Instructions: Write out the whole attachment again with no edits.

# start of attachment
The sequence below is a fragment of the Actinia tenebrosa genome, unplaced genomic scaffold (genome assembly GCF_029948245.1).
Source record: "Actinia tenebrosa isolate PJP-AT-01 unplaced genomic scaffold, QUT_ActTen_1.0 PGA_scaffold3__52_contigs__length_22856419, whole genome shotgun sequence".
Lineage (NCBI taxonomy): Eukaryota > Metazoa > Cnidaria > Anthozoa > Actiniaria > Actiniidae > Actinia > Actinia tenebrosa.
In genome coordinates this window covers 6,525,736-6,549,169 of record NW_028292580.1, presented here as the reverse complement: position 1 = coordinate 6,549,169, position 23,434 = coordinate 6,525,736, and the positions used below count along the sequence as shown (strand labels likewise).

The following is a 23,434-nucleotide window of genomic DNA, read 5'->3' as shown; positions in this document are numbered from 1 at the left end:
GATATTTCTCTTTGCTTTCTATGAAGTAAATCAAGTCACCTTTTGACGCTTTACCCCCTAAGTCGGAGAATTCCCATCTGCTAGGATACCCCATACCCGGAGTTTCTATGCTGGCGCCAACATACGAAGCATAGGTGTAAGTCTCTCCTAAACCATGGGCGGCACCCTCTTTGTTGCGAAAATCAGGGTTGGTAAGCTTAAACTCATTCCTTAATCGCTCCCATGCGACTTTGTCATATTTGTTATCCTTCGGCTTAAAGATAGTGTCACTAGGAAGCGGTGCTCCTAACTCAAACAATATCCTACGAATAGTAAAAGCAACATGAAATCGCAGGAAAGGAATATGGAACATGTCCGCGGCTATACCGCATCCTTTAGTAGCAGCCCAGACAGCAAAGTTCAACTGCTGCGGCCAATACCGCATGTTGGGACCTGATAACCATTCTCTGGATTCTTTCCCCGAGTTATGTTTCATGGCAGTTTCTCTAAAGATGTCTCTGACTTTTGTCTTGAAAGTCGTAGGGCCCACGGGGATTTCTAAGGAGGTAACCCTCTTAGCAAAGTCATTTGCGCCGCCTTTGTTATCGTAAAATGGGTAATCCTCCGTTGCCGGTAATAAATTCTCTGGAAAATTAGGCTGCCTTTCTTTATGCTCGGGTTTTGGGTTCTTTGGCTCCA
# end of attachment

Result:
The sequence below is a fragment of the Actinia tenebrosa genome, unplaced genomic scaffold (genome assembly GCF_029948245.1).
Source record: "Actinia tenebrosa isolate PJP-AT-01 unplaced genomic scaffold, QUT_ActTen_1.0 PGA_scaffold3__52_contigs__length_22856419, whole genome shotgun sequence".
Lineage (NCBI taxonomy): Eukaryota > Metazoa > Cnidaria > Anthozoa > Actiniaria > Actiniidae > Actinia > Actinia tenebrosa.
In genome coordinates this window covers 6,525,736-6,549,169 of record NW_028292580.1, presented here as the reverse complement: position 1 = coordinate 6,549,169, position 23,434 = coordinate 6,525,736, and the positions used below count along the sequence as shown (strand labels likewise).

The following is a 23,434-nucleotide window of genomic DNA, read 5'->3' as shown; positions in this document are numbered from 1 at the left end:
GATATTTCTCTTTGCTTTCTATGAAGTAAATCAAGTCACCTTTTGACGCTTTACCCCCTAAGTCGGAGAATTCCCATCTGCTAGGATACCCCATACCCGGAGTTTCTATGCTGGCGCCAACATACGAAGCATAGGTGTAAGTCTCTCCTAAACCATGGGCGGCACCCTCTTTGTTGCGAAAATCAGGGTTGGTAAGCTTAAACTCATTCCTTAATCGCTCCCATGCGACTTTGTCATATTTGTTATCCTTCGGCTTAAAGATAGTGTCACTAGGAAGCGGTGCTCCTAACTCAAACAATATCCTACGAATAGTAAAAGCAACATGAAATCGCAGGAAAGGAATATGGAACATGTCCGCGGCTATACCGCATCCTTTAGTAGCAGCCCAGACAGCAAAGTTCAACTGCTGCGGCCAATACCGCATGTTGGGACCTGATAACCATTCTCTGGATTCTTTCCCCGAGTTATGTTTCATGGCAGTTTCTCTAAAGATGTCTCTGACTTTTGTCTTGAAAGTCGTAGGGCCCACGGGGATTTCTAAGGAGGTAACCCTCTTAGCAAAGTCATTTGCGCCGCCTTTGTTATCGTAAAATGGGTAATCCTCCGTTGCCGGTAATAAATTCTCTGGAAAATTAGGCTGCCTTTCTTTATGCTCGGGTTTTGGGTTCTTTGGCTCCA